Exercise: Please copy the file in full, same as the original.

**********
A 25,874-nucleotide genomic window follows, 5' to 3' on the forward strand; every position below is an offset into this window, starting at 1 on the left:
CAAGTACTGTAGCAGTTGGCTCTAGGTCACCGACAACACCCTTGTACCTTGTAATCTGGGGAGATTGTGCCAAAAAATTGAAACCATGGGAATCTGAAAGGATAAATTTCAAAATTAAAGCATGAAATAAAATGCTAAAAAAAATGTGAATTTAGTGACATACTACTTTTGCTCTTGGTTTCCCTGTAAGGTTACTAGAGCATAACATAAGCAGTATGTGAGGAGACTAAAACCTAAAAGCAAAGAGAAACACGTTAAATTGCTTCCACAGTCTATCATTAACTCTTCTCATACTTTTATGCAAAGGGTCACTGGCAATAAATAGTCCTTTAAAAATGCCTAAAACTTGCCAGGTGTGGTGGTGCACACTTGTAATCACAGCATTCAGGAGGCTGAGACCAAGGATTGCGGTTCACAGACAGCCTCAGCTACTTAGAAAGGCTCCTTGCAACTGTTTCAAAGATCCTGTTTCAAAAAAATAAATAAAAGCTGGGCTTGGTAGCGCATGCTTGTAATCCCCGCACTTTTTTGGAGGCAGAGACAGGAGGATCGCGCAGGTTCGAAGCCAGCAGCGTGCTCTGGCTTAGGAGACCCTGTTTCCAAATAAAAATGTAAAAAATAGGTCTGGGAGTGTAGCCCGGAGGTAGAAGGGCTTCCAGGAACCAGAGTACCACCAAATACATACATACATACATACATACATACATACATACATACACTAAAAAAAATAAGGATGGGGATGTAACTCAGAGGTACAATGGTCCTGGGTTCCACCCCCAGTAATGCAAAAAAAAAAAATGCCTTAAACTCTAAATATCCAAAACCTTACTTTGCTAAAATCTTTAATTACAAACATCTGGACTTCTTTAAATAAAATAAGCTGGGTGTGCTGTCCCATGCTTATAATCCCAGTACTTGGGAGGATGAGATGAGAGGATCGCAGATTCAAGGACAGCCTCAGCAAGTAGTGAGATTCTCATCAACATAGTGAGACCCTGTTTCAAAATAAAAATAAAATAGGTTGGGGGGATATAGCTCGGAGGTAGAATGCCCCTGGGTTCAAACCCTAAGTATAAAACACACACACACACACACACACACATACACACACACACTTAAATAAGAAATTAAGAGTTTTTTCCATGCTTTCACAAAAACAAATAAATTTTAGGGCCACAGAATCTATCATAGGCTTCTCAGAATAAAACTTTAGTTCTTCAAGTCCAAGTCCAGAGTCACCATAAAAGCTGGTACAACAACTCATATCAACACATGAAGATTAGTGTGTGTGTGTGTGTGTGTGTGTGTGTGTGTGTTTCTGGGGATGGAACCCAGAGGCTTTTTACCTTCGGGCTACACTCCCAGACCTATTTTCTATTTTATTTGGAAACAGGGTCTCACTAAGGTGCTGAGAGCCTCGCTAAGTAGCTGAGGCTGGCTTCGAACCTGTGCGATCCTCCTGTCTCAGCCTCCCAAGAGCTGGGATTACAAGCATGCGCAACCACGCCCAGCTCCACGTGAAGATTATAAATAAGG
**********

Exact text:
A 25,874-nucleotide genomic window follows, 5' to 3' on the forward strand; every position below is an offset into this window, starting at 1 on the left:
CAAGTACTGTAGCAGTTGGCTCTAGGTCACCGACAACACCCTTGTACCTTGTAATCTGGGGAGATTGTGCCAAAAAATTGAAACCATGGGAATCTGAAAGGATAAATTTCAAAATTAAAGCATGAAATAAAATGCTAAAAAAAATGTGAATTTAGTGACATACTACTTTTGCTCTTGGTTTCCCTGTAAGGTTACTAGAGCATAACATAAGCAGTATGTGAGGAGACTAAAACCTAAAAGCAAAGAGAAACACGTTAAATTGCTTCCACAGTCTATCATTAACTCTTCTCATACTTTTATGCAAAGGGTCACTGGCAATAAATAGTCCTTTAAAAATGCCTAAAACTTGCCAGGTGTGGTGGTGCACACTTGTAATCACAGCATTCAGGAGGCTGAGACCAAGGATTGCGGTTCACAGACAGCCTCAGCTACTTAGAAAGGCTCCTTGCAACTGTTTCAAAGATCCTGTTTCAAAAAAATAAATAAAAGCTGGGCTTGGTAGCGCATGCTTGTAATCCCCGCACTTTTTTGGAGGCAGAGACAGGAGGATCGCGCAGGTTCGAAGCCAGCAGCGTGCTCTGGCTTAGGAGACCCTGTTTCCAAATAAAAATGTAAAAAATAGGTCTGGGAGTGTAGCCCGGAGGTAGAAGGGCTTCCAGGAACCAGAGTACCACCAAATACATACATACATACATACATACATACATACATACATACACTAAAAAAAATAAGGATGGGGATGTAACTCAGAGGTACAATGGTCCTGGGTTCCACCCCCAGTAATGCAAAAAAAAAAAATGCCTTAAACTCTAAATATCCAAAACCTTACTTTGCTAAAATCTTTAATTACAAACATCTGGACTTCTTTAAATAAAATAAGCTGGGTGTGCTGTCCCATGCTTATAATCCCAGTACTTGGGAGGATGAGATGAGAGGATCGCAGATTCAAGGACAGCCTCAGCAAGTAGTGAGATTCTCATCAACATAGTGAGACCCTGTTTCAAAATAAAAATAAAATAGGTTGGGGGGATATAGCTCGGAGGTAGAATGCCCCTGGGTTCAAACCCTAAGTATAAAACACACACACACACACACACACACATACACACACACACTTAAATAAGAAATTAAGAGTTTTTTCCATGCTTTCACAAAAACAAATAAATTTTAGGGCCACAGAATCTATCATAGGCTTCTCAGAATAAAACTTTAGTTCTTCAAGTCCAAGTCCAGAGTCACCATAAAAGCTGGTACAACAACTCATATCAACACATGAAGATTAGTGTGTGTGTGTGTGTGTGTGTGTGTGTGTGTGTTTCTGGGGATGGAACCCAGAGGCTTTTTACCTTCGGGCTACACTCCCAGACCTATTTTCTATTTTATTTGGAAACAGGGTCTCACTAAGGTGCTGAGAGCCTCGCTAAGTAGCTGAGGCTGGCTTCGAACCTGTGCGATCCTCCTGTCTCAGCCTCCCAAGAGCTGGGATTACAAGCATGCGCAACCACGCCCAGCTCCACGTGAAGATTATAAATAAGG